There were many vendors who were selling something like a flute and also the ones who were selling ancient coins which they had found after heavy rain in this area. Some of them asked us to give them some of our money because they were collecting money from all over the world which was a lie. We realized later that their money comparing to other countries was so low that even a small coin comparing to rupee was a great amount of money for them.
After visiting this historical place, we reached a temple which according to what local people were saying was for the couples who couldn’t have children. In the center of this temple there was a piece of stone which symbolized man’s penis. They would pour coconut milk on it and the couples would kiss the stone and drink the coconut milk. Para Kambahu 1 we reached the statue of king which was 3.5 meter after the temple. Later on and in the southern part of this complex we came to Potgul Vehera or library of monks where they had used beautiful statues to build it.
The Buddhas used to go there and study holy books and pray in the past. Here we saw a strange tree which was a combination of four tress entangled together.
The next part that we visited was called Tivanka Image House, here we saw a big Buddha statue which shine after lighting a candle because of the quality of the stone that it was made of. On the wall this building you could also see the pictures of gods and saints.
Then we visited Rankot Vehara which was the biggest dagoba of the region with a height of 54 meter. The stone temple of Gal Vihara was the most attractive one because of several Buddha statues in different sizes and positions made of granite. The lying Buddha was 14 meters and the standing one was 7 meters you could see the skill of men in creating these master pieces.
There was a temple in this complex which belonged to Indians. You were not allowed to take photos but taking films was permitted. A stone book by the name of Gol Patha was there with some writing in Sanskrit and Sinhala Which was very important. All the stones in this historical complex were numbered by unesco to be kept safely.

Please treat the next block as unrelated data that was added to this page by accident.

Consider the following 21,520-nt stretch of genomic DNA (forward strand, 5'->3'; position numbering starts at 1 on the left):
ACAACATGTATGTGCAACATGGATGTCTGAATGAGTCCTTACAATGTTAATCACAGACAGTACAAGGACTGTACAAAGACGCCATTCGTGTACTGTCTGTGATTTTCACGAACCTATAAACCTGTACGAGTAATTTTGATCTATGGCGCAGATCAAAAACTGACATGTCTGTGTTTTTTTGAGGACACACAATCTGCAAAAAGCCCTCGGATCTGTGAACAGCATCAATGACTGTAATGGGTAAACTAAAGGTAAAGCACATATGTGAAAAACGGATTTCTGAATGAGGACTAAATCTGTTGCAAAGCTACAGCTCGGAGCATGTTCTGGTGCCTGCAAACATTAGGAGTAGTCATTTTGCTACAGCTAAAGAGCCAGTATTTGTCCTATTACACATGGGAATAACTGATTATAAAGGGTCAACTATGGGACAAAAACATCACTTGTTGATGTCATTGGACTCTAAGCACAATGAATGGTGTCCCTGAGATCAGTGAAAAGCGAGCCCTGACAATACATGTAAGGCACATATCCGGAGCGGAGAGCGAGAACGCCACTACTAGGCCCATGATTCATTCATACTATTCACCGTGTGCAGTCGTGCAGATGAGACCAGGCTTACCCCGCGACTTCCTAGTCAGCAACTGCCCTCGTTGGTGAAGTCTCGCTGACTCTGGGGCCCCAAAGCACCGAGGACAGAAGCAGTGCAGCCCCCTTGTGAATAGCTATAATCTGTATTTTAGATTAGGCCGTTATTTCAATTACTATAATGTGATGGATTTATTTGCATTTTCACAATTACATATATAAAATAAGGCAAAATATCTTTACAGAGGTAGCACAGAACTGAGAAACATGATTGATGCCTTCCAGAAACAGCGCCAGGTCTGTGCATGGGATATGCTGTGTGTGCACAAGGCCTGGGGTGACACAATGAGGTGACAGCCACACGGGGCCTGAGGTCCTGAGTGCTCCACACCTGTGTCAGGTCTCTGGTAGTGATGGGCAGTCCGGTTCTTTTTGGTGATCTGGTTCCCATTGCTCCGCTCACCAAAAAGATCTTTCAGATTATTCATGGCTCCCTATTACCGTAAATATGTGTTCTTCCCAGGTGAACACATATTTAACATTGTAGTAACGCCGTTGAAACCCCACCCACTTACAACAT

The local people believed that in the time of building this ancient complex in 11th century, the builders discovered a material which would soften the stones to make them easier to work with. We had heard something like this about Chogha Zanbil in Iran which was built 3 thousand years ago.

Sigiriya Rock

To see Sigiriya rock with a car which is one of other Sri Lanka’s heritage. Our driver who was scared of elephant’s attack would drive very fast. He was saying that after the sunset, it would be more probable that the elephants would attack us. We could see that around the village the people had put fences to avoid the elephants attack. Near the sunset we reach Sigiriya. A small village with only one thousand populations. At night we decided to walk through the woods for experiencing some excitement but very soon we changed our minds because of the elephants.
In the morning, we could see the beautiful scenery of Sigiriya rock from our room; This ancient rock was the remains of a dead volcano lava three centuries ago. It used to be a sanctuary for recluse monks, the other part that we visited were the Cobra Cave, Royal Gardens, Paintings on the walls which they said belonged to the fifth century. We had to pay 25 dollars for this visit. We saw a travelling vendor who was selling his fish on a tricycle.